Duties in connection with Article 50 extension

Part of European Union (Withdrawal) (No. 5) Bill – in the House of Commons at 9:15 pm on 3rd April 2019.

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Photo of Bernard Jenkin Bernard Jenkin Chair, Public Administration and Constitutional Affairs Committee 9:15 pm, 3rd April 2019

I will be as brief as I can. I want to speak against clause 1 stand part. The clause is the heart and strategic intent of the Bill. It is trying to put this House in a position to stop the United Kingdom leaving the EU on the date on which the Government might want us to leave. There is no question about that.

I very much agree with my hon. Friend George Eustice who made the point that the process of attrition in this House to limit the Government’s negotiating freedom in the end very much undermined their ability to get a better deal and to negotiate from a position of strength. If people cannot walk away from a negotiation they are in, and they have to agree something at the end of it, the other party simply calls the shots. That certainly strengthened the hand of those who want us to have a bad deal. I have made some points in the debate on one of the earlier business motions about the constitutional impropriety of this whole process.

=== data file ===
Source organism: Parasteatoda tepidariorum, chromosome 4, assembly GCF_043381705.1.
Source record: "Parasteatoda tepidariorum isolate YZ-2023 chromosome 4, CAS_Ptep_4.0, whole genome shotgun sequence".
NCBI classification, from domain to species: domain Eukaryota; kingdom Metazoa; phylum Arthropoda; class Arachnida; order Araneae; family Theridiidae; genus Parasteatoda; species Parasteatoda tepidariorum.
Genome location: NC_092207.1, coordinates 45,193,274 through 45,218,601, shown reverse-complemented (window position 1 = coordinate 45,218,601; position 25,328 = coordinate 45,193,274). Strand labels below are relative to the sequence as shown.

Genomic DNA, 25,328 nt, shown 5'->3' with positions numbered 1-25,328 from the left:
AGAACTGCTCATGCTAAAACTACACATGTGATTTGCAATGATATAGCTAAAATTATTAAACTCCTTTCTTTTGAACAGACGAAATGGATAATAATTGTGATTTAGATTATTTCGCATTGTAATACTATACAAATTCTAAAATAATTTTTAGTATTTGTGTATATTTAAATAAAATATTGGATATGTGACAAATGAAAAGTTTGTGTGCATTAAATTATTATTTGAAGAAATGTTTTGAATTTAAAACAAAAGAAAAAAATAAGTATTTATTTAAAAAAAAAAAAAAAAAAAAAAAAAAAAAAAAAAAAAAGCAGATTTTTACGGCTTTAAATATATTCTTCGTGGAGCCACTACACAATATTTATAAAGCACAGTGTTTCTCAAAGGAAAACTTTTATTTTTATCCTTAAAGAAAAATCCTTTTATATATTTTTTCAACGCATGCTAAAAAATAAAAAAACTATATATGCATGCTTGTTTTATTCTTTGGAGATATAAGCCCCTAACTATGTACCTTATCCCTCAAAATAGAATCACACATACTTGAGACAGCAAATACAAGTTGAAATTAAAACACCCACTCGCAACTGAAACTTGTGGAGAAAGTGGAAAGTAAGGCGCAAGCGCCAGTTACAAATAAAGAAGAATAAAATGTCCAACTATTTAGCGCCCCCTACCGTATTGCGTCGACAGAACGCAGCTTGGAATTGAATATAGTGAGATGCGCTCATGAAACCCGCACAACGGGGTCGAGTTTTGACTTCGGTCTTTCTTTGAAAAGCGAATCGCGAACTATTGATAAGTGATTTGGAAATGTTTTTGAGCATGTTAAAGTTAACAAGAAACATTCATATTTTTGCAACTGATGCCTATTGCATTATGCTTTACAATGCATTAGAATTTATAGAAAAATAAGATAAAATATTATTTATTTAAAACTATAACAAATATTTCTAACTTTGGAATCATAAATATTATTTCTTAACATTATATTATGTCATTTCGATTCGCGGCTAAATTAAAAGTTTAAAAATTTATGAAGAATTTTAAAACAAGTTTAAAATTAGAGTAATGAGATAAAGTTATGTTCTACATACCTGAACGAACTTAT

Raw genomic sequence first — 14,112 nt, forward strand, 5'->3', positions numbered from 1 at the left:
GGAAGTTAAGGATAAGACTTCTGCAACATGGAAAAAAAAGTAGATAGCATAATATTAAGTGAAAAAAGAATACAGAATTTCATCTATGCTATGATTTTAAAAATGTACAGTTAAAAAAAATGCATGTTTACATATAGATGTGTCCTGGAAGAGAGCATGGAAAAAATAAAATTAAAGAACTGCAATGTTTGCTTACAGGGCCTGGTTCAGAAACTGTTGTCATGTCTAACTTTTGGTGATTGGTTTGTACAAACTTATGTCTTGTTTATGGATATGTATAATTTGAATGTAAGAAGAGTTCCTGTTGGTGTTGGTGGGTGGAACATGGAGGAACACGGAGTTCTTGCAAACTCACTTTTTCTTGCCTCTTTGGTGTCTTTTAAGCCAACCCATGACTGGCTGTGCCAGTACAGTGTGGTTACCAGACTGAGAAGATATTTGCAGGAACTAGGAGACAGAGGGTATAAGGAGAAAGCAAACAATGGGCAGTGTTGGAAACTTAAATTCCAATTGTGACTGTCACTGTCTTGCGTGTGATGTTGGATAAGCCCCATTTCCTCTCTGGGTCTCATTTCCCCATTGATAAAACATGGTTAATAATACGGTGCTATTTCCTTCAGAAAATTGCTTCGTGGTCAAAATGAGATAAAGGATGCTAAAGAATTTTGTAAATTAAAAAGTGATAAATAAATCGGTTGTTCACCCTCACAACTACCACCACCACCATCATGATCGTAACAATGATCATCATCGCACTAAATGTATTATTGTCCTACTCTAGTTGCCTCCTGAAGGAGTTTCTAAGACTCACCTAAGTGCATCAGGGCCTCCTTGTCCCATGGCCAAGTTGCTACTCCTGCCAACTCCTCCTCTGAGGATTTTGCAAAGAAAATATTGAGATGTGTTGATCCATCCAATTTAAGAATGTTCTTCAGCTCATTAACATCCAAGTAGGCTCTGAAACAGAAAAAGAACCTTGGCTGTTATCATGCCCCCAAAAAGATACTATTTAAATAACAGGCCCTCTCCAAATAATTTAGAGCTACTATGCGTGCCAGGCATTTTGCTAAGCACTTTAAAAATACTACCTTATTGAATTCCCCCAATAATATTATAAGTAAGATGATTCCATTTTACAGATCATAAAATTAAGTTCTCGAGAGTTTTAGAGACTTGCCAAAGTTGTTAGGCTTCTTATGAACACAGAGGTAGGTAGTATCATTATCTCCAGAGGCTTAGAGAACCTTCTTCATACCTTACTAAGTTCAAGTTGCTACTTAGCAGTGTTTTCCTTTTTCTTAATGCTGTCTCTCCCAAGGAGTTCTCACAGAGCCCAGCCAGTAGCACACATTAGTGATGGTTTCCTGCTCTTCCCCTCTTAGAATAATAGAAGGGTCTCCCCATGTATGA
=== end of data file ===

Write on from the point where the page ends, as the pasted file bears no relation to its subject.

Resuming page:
I also invite the Committee to reflect on what this House looks like tonight as we discuss such highly technical issues. The British people expect us to be discussing the big principles of whether we should leave without a deal on WTO terms or sign up to the withdrawal agreement. This particular debate, however, seems particularly obscure and unavailable to voters. It will make this House look particularly out of touch, especially because the Bill is somewhat otiose.

I have argued for some time with colleagues on the Conservative Benches that the Prime Minister has demonstrated little intention of ever leaving without a withdrawal agreement. The fact that the Government have spewed out a whole raft of information basically about why they do not want to leave without a deal underlines that point. I therefore think that the Bill is unnecessary.

In my comments to my hon. Friend Sir William Cash, Chair of the European Scrutiny Committee, I pointed out that the Bill is also unenforceable. Just look at the wording of subsection (4), which is that

“the Prime Minister must seek an extension of the period specified Article 50(3) of the Treaty on European Union”.

What does “seek” mean in the circumstances? What happens if the Prime Minister makes a telephone call asking for an extension, says “Thank you very much” to what is offered, and puts the phone down again? How will that process be scrutinised and made accountable? How do we judge what is a serious seeking in good faith, and what is a mere technical seeking? That underlines the total futility of the House attempting to legislate in this way. Our system of government is not set up for Parliament to legislate for detailed instructions on how Ministers should carry out their duties. We tend to make laws on a much more general basis than that. That is why the system just does not work.